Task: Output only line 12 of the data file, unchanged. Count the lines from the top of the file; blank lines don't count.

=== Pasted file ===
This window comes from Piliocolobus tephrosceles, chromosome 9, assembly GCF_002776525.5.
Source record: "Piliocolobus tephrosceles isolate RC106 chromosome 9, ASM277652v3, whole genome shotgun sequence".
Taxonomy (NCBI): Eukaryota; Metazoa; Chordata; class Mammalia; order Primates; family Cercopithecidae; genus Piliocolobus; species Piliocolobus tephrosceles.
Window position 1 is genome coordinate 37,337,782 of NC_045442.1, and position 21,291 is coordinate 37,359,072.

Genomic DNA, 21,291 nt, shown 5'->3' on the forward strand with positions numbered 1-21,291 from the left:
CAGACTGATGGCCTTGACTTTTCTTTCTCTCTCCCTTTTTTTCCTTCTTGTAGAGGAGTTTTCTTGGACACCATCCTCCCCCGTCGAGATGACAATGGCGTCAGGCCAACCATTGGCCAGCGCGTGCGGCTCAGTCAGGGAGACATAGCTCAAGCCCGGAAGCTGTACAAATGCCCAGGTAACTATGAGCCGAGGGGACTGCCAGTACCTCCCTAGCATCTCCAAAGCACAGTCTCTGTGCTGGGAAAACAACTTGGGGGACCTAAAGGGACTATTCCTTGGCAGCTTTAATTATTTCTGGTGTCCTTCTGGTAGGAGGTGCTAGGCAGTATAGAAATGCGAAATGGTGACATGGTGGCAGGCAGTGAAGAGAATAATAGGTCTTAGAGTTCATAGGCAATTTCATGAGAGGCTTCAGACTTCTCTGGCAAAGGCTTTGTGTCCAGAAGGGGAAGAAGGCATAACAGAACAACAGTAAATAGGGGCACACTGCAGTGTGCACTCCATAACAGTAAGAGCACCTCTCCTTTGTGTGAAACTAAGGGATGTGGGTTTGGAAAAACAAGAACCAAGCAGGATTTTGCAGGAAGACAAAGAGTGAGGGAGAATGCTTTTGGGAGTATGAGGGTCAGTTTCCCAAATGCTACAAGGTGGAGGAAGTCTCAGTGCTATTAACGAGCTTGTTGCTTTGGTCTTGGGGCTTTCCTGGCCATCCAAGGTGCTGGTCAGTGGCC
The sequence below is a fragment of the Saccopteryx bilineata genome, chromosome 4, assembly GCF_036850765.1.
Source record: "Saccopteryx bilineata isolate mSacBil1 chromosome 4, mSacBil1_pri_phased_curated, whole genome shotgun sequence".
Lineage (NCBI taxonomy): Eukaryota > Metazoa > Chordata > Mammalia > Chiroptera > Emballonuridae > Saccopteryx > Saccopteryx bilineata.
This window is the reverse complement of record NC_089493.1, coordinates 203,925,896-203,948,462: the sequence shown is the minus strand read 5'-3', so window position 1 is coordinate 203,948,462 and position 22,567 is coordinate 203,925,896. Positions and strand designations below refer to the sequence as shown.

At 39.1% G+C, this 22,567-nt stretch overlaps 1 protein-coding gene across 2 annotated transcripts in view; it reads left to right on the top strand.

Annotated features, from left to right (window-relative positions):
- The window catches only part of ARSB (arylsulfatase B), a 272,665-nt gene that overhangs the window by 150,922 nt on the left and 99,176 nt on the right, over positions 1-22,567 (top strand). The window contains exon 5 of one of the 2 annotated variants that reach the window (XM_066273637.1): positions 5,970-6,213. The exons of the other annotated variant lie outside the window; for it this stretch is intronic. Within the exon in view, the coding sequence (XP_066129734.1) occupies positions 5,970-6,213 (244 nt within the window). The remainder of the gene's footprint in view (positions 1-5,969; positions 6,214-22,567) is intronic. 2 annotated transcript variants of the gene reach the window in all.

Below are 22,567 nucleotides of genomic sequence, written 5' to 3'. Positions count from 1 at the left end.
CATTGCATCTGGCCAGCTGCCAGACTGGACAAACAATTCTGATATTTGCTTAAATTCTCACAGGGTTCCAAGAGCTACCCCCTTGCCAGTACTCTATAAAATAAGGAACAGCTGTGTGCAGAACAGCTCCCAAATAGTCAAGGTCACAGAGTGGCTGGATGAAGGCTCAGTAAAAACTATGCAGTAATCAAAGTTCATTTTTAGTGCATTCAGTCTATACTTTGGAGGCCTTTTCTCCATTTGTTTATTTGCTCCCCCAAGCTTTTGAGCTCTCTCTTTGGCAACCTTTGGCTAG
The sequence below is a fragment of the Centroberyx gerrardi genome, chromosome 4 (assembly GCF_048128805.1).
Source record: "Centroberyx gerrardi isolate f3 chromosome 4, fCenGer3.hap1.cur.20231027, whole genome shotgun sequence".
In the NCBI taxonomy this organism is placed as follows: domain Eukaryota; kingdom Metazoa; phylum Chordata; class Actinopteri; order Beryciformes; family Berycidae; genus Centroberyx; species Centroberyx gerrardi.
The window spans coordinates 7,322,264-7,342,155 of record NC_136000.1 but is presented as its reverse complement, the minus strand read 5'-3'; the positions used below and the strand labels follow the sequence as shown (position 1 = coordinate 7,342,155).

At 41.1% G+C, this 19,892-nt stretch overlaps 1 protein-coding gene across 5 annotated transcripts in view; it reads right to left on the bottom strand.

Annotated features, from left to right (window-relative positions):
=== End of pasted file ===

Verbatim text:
Annotated features, from left to right (window-relative positions):